kate middleton
Kate Middleton watches a game of volleyball as she visits Kelowna University during the Royal Tour of Canada on Sept. 27 in Kelowna, Canada. Chris Jackson/Getty Images

Six people accused of profiting from topless photos of Kate Middleton faced jail Tuesday after their criminal trial opened in Paris. The defendants include senior staff at French regional newspaper La Provence, Closer Magazine, and Closer's parent company - Silvio Berlusconi's Arnoldo Mondadori Editore publishing group.

Three photographers were among those at Nanterre Correctional Court, accused of photographing the Duchess of Cambridge sunbathing topless in 2012, according to the Sun. The images, which were first published in France's Closer magazine, angered Prince William and the Royal palace. The images also surfaced in Chi magazine – which is also owned by former Italian prime minister Silvio Berlusconi’s Mondadori media group.

Italian-based publisher Mondadori was placed under formal criminal investigation after the Duke and Duchess of Cambridge launched criminal proceedings against the photographers under France’s strict privacy laws.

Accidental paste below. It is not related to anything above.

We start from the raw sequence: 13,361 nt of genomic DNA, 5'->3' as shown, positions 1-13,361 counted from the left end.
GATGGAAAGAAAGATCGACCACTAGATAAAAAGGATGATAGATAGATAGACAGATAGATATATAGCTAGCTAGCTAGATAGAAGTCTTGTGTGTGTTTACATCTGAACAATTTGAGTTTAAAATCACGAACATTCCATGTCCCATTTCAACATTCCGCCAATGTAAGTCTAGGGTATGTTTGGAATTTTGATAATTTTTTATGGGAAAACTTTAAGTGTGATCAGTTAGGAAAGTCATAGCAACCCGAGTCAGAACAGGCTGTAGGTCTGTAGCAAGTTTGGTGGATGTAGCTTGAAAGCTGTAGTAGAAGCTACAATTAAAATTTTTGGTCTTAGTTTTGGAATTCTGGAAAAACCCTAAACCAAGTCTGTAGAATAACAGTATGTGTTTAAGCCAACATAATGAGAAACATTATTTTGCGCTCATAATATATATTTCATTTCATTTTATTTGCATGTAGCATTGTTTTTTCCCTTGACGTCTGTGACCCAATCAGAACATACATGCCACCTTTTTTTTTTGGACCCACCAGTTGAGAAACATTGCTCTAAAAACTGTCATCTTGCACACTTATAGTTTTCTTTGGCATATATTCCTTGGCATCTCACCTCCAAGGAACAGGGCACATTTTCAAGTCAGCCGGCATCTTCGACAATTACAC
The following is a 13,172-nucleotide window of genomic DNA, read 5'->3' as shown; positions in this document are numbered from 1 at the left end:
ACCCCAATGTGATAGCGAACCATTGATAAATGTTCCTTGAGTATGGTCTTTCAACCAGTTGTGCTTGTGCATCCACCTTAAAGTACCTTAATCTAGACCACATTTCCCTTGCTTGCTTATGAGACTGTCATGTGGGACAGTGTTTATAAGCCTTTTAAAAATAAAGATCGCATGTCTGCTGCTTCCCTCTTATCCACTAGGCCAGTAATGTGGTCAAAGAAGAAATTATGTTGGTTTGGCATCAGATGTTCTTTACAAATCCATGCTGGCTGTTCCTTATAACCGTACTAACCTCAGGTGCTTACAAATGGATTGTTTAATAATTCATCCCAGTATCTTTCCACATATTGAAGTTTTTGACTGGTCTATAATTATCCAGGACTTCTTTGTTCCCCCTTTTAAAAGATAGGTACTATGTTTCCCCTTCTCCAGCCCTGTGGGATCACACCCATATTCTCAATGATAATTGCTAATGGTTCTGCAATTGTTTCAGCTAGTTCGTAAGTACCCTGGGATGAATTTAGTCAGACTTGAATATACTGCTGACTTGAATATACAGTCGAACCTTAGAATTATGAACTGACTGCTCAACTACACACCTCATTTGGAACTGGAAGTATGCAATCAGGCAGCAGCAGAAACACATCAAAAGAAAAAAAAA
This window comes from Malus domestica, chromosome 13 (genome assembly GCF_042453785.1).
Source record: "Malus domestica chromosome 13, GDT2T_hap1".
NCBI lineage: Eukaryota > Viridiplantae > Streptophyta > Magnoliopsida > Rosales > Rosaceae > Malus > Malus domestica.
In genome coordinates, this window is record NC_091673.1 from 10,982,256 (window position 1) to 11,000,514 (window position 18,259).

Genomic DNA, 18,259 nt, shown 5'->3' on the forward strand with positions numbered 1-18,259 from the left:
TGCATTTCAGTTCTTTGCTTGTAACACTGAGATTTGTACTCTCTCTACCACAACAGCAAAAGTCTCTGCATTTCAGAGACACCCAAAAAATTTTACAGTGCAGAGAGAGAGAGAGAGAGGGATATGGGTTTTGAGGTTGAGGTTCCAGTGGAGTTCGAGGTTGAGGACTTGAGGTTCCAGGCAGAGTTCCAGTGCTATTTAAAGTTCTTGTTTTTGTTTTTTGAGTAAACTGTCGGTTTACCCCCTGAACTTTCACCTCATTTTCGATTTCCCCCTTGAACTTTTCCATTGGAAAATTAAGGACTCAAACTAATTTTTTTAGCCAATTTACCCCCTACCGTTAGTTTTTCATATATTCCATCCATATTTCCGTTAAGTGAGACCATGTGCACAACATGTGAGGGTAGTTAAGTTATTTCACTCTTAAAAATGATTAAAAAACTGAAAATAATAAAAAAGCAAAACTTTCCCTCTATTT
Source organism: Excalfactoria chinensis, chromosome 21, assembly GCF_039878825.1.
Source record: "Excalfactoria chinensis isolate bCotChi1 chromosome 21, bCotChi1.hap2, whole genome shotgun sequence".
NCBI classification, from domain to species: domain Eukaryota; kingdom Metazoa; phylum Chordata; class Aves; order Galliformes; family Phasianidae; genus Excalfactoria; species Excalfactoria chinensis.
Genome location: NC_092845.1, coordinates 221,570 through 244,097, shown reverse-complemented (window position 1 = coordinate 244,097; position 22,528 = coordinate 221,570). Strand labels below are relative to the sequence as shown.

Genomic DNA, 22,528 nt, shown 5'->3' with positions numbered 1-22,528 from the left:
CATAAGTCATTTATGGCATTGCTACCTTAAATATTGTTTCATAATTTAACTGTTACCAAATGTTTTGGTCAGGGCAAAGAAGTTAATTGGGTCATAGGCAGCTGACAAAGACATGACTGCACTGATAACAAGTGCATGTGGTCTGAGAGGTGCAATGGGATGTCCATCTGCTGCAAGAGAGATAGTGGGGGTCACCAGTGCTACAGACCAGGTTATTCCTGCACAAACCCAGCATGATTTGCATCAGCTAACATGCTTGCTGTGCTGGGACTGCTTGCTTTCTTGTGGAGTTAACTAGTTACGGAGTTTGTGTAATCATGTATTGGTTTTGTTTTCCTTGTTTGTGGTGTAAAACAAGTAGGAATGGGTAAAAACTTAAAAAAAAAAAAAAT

According to reports, the photographers stalked the royal couple at Chateau d’Autet – Viscount Linley’s retreat in Provence, and clicked their intimate photos when William and Middleton were believed to have been the only guests at the hotel.

All those involved in the incident have denied any wrongdoing, saying that William and Middleton are public figures who chose to expose their bodies in front of hotel staff, and on a terrace that was visible from nearby roads.

If convicted, the paparazzi involved in the case could face up to a year in prison, as well as fines of more than £40,000 ($49,000), while Closer could technically be shut down for up to five years.

At the time of the incident, a spokesman for Clarence House said the couple "have been hugely saddened to learn that a French publication and a photographer have invaded their privacy in such a grotesque and totally unjustifiable manner.

"The incident is reminiscent of the worst excesses of the press and paparazzi during the life of Diana, Princess of Wales, and all the more upsetting to the duke and duchess for being so. Their Royal Highnesses had every expectation of privacy in the remote house. It is unthinkable that anyone should take such photographs, let alone publish them," the statement said, adding: "Officials acting on behalf of their Royal Highnesses are consulting with lawyers to consider what options may be available to the duke and duchess."